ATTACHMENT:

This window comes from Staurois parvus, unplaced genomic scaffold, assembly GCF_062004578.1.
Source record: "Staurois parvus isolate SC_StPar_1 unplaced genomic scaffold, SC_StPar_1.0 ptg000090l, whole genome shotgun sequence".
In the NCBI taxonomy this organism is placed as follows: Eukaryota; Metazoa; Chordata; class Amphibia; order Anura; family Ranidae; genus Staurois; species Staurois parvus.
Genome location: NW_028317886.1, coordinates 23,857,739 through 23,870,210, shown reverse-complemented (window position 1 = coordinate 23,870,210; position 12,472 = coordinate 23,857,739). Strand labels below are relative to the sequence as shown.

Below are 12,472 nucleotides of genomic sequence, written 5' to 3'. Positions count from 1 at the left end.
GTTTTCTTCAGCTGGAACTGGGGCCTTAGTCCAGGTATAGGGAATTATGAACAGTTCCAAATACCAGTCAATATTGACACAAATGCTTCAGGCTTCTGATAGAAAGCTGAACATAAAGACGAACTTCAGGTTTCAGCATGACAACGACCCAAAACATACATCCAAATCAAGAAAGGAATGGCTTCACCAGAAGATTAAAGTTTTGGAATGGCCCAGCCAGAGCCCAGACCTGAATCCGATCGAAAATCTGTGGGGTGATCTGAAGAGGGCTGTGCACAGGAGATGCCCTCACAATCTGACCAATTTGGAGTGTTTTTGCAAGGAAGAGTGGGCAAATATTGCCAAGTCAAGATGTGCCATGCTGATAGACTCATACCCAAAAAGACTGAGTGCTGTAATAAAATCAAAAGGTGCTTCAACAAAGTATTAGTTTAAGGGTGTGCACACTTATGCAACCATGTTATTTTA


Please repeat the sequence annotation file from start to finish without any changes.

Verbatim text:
This window comes from Staurois parvus, unplaced genomic scaffold, assembly GCF_062004578.1.
Source record: "Staurois parvus isolate SC_StPar_1 unplaced genomic scaffold, SC_StPar_1.0 ptg000090l, whole genome shotgun sequence".
In the NCBI taxonomy this organism is placed as follows: Eukaryota; Metazoa; Chordata; class Amphibia; order Anura; family Ranidae; genus Staurois; species Staurois parvus.
Genome location: NW_028317886.1, coordinates 23,857,739 through 23,870,210, shown reverse-complemented (window position 1 = coordinate 23,870,210; position 12,472 = coordinate 23,857,739). Strand labels below are relative to the sequence as shown.

Below are 12,472 nucleotides of genomic sequence, written 5' to 3'. Positions count from 1 at the left end.
GTTTTCTTCAGCTGGAACTGGGGCCTTAGTCCAGGTATAGGGAATTATGAACAGTTCCAAATACCAGTCAATATTGACACAAATGCTTCAGGCTTCTGATAGAAAGCTGAACATAAAGACGAACTTCAGGTTTCAGCATGACAACGACCCAAAACATACATCCAAATCAAGAAAGGAATGGCTTCACCAGAAGATTAAAGTTTTGGAATGGCCCAGCCAGAGCCCAGACCTGAATCCGATCGAAAATCTGTGGGGTGATCTGAAGAGGGCTGTGCACAGGAGATGCCCTCACAATCTGACCAATTTGGAGTGTTTTTGCAAGGAAGAGTGGGCAAATATTGCCAAGTCAAGATGTGCCATGCTGATAGACTCATACCCAAAAAGACTGAGTGCTGTAATAAAATCAAAAGGTGCTTCAACAAAGTATTAGTTTAAGGGTGTGCACACTTATGCAACCATGTTATTTTA